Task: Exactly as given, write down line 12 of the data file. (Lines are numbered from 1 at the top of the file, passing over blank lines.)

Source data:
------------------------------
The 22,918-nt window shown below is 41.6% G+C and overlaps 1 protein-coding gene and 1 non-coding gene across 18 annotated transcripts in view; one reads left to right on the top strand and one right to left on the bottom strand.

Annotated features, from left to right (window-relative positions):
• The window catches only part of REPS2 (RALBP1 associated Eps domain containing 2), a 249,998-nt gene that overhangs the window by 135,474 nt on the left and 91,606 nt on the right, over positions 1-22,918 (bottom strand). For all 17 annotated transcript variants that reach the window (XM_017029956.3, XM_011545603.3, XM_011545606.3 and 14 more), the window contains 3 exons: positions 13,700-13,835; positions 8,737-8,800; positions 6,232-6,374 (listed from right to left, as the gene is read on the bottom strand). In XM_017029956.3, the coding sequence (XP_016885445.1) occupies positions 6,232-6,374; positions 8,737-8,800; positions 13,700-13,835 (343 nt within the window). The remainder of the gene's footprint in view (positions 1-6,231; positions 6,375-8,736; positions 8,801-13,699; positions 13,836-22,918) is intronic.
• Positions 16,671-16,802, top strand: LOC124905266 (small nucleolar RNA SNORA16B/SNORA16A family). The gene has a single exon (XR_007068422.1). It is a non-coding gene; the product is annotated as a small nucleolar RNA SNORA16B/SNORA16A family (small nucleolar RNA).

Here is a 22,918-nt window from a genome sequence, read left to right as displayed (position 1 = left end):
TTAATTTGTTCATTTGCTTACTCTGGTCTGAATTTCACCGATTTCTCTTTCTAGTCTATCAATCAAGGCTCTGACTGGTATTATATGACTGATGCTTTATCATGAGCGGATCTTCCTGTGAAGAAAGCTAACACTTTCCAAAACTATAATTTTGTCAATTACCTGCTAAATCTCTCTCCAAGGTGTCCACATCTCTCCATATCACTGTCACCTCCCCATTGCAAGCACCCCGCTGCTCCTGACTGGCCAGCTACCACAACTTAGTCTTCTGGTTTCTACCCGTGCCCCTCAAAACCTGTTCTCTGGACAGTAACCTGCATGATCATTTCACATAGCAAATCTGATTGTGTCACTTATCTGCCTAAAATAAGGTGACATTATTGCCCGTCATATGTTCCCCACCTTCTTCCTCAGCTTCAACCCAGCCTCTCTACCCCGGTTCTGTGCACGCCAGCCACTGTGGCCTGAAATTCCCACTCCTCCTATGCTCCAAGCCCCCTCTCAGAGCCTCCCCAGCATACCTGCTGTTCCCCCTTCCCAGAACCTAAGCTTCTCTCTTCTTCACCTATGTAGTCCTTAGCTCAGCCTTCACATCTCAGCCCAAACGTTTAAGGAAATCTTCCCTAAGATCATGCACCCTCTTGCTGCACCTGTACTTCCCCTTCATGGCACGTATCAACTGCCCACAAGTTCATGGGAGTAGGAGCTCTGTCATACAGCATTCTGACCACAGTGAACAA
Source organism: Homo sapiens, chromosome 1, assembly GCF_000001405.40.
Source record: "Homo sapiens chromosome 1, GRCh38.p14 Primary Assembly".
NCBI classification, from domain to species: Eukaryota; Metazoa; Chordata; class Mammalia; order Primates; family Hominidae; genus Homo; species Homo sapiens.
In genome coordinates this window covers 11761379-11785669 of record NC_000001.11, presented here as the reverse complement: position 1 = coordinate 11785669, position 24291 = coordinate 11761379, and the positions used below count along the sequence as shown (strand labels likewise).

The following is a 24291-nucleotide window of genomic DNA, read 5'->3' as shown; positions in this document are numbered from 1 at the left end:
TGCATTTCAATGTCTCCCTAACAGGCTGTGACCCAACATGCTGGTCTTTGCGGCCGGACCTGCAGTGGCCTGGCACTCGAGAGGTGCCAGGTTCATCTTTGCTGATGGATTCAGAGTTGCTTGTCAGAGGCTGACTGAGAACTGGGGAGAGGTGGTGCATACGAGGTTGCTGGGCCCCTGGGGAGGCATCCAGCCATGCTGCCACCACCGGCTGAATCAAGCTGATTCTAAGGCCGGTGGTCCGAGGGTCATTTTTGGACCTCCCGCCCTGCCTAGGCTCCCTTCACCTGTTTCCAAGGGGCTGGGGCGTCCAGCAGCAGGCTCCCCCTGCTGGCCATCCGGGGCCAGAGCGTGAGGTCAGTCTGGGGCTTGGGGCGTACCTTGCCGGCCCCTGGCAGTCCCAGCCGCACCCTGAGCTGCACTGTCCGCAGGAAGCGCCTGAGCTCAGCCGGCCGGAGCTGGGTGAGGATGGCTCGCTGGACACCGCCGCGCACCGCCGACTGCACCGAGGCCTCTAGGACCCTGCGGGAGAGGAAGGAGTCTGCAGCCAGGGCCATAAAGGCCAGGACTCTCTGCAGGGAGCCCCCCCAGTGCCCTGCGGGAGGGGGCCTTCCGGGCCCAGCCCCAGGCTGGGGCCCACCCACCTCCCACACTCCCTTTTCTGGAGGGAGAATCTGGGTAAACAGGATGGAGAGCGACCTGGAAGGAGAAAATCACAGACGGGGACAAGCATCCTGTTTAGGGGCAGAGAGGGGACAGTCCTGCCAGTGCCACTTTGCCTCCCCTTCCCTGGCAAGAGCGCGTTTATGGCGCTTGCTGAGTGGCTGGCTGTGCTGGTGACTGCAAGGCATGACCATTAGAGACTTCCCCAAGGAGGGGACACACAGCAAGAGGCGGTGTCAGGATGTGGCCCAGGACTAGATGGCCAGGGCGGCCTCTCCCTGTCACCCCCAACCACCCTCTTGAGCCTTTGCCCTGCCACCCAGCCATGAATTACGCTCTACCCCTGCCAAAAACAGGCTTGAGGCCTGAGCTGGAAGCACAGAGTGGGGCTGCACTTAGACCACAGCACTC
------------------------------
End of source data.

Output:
TGCATTTCAATGTCTCCCTAACAGGCTGTGACCCAACATGCTGGTCTTTGCGGCCGGACCTGCAGTGGCCTGGCACTCGAGAGGTGCCAGGTTCATCTTTGCTGATGGATTCAGAGTTGCTTGTCAGAGGCTGACTGAGAACTGGGGAGAGGTGGTGCATACGAGGTTGCTGGGCCCCTGGGGAGGCATCCAGCCATGCTGCCACCACCGGCTGAATCAAGCTGATTCTAAGGCCGGTGGTCCGAGGGTCATTTTTGGACCTCCCGCCCTGCCTAGGCTCCCTTCACCTGTTTCCAAGGGGCTGGGGCGTCCAGCAGCAGGCTCCCCCTGCTGGCCATCCGGGGCCAGAGCGTGAGGTCAGTCTGGGGCTTGGGGCGTACCTTGCCGGCCCCTGGCAGTCCCAGCCGCACCCTGAGCTGCACTGTCCGCAGGAAGCGCCTGAGCTCAGCCGGCCGGAGCTGGGTGAGGATGGCTCGCTGGACACCGCCGCGCACCGCCGACTGCACCGAGGCCTCTAGGACCCTGCGGGAGAGGAAGGAGTCTGCAGCCAGGGCCATAAAGGCCAGGACTCTCTGCAGGGAGCCCCCCCAGTGCCCTGCGGGAGGGGGCCTTCCGGGCCCAGCCCCAGGCTGGGGCCCACCCACCTCCCACACTCCCTTTTCTGGAGGGAGAATCTGGGTAAACAGGATGGAGAGCGACCTGGAAGGAGAAAATCACAGACGGGGACAAGCATCCTGTTTAGGGGCAGAGAGGGGACAGTCCTGCCAGTGCCACTTTGCCTCCCCTTCCCTGGCAAGAGCGCGTTTATGGCGCTTGCTGAGTGGCTGGCTGTGCTGGTGACTGCAAGGCATGACCATTAGAGACTTCCCCAAGGAGGGGACACACAGCAAGAGGCGGTGTCAGGATGTGGCCCAGGACTAGATGGCCAGGGCGGCCTCTCCCTGTCACCCCCAACCACCCTCTTGAGCCTTTGCCCTGCCACCCAGCCATGAATTACGCTCTACCCCTGCCAAAAACAGGCTTGAGGCCTGAGCTGGAAGCACAGAGTGGGGCTGCACTTAGACCACAGCACTC